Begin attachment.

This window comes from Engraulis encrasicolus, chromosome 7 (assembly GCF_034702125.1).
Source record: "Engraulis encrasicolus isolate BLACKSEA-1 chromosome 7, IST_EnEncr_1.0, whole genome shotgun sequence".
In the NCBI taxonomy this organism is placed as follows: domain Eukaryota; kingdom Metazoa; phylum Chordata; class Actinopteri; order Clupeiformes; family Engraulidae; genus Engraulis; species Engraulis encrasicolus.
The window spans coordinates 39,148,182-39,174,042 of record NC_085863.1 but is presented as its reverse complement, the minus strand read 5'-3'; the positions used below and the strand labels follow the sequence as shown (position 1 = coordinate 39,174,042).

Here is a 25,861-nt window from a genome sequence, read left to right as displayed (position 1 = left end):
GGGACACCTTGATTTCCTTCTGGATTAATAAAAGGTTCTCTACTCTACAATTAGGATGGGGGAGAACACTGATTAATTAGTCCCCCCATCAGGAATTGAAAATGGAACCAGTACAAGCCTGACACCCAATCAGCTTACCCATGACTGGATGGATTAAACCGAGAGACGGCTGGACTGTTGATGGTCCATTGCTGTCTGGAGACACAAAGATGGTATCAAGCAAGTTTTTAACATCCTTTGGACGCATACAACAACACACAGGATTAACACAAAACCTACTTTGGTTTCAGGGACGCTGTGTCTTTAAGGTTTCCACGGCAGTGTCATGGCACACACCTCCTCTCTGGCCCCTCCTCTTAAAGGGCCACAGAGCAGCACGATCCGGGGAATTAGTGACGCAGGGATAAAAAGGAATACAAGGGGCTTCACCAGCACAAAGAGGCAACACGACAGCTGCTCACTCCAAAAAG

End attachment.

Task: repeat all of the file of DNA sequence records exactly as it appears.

This window comes from Engraulis encrasicolus, chromosome 7 (assembly GCF_034702125.1).
Source record: "Engraulis encrasicolus isolate BLACKSEA-1 chromosome 7, IST_EnEncr_1.0, whole genome shotgun sequence".
In the NCBI taxonomy this organism is placed as follows: domain Eukaryota; kingdom Metazoa; phylum Chordata; class Actinopteri; order Clupeiformes; family Engraulidae; genus Engraulis; species Engraulis encrasicolus.
The window spans coordinates 39,148,182-39,174,042 of record NC_085863.1 but is presented as its reverse complement, the minus strand read 5'-3'; the positions used below and the strand labels follow the sequence as shown (position 1 = coordinate 39,174,042).

Here is a 25,861-nt window from a genome sequence, read left to right as displayed (position 1 = left end):
GGGACACCTTGATTTCCTTCTGGATTAATAAAAGGTTCTCTACTCTACAATTAGGATGGGGGAGAACACTGATTAATTAGTCCCCCCATCAGGAATTGAAAATGGAACCAGTACAAGCCTGACACCCAATCAGCTTACCCATGACTGGATGGATTAAACCGAGAGACGGCTGGACTGTTGATGGTCCATTGCTGTCTGGAGACACAAAGATGGTATCAAGCAAGTTTTTAACATCCTTTGGACGCATACAACAACACACAGGATTAACACAAAACCTACTTTGGTTTCAGGGACGCTGTGTCTTTAAGGTTTCCACGGCAGTGTCATGGCACACACCTCCTCTCTGGCCCCTCCTCTTAAAGGGCCACAGAGCAGCACGATCCGGGGAATTAGTGACGCAGGGATAAAAAGGAATACAAGGGGCTTCACCAGCACAAAGAGGCAACACGACAGCTGCTCACTCCAAAAAG